Calorimeters in the fight against obesity

Obesity is a growing problem in developed countries due to the convenience of fast food and the “omnipresence” of fast food restaurants. Replacing certain ingredients with ones lower in kilojoules can help to curb obesity.

Calorimeters have been invaluable in determining the health effects of various fats and oils and other foods by determining the energy value of the food. Fats and oils have approximately 38 kj of energy whereas protein has only 17. Dieticians were able to state as a fact that a diet high in protein and low in fats and oils will help someone to lose weight. This could be taken a step further – which foods exactly have the lowest energy values? To someone who is dangrously obese, this is important because they need to be able to not only eat a balanced diet – telling a person with this problem to just eat lettuce leaves would be unhealthy and impossible to follow anyway – but to choose foods wisely.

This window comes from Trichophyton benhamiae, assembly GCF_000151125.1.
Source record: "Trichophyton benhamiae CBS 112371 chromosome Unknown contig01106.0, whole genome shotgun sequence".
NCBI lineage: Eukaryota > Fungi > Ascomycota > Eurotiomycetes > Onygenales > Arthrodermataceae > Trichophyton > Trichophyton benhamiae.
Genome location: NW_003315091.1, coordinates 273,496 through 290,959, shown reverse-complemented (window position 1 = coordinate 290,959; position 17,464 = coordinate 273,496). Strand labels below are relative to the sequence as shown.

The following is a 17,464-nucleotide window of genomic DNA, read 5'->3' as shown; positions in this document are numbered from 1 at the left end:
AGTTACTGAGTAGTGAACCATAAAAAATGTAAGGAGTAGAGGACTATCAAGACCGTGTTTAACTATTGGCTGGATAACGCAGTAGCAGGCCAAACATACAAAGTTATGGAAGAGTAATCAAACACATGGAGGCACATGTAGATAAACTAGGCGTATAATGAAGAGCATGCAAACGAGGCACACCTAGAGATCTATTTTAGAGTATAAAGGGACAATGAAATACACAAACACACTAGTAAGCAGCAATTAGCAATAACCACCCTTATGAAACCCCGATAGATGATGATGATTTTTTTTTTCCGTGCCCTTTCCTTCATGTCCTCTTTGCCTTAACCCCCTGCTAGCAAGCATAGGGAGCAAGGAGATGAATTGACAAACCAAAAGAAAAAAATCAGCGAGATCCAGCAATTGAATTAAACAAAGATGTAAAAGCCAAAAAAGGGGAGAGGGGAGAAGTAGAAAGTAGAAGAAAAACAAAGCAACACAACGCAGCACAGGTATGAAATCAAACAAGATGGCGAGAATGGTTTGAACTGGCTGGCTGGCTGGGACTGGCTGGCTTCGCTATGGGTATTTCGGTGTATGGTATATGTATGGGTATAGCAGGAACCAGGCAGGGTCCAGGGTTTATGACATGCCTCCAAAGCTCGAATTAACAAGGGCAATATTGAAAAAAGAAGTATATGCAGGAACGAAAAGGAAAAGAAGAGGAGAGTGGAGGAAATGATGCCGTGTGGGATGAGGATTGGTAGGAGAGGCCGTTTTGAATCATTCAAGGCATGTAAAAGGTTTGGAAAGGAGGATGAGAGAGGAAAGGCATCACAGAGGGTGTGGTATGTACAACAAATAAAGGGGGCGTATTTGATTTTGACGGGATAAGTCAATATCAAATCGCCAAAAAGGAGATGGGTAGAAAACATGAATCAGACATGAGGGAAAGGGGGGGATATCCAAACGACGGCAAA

Using calorimeters (amongst other things) means that detailed research into food energy values is relatively easy and helpful in finding healthier alternatives such as substituting olive oil for sunflower oil because the kilojoule content has been determined.

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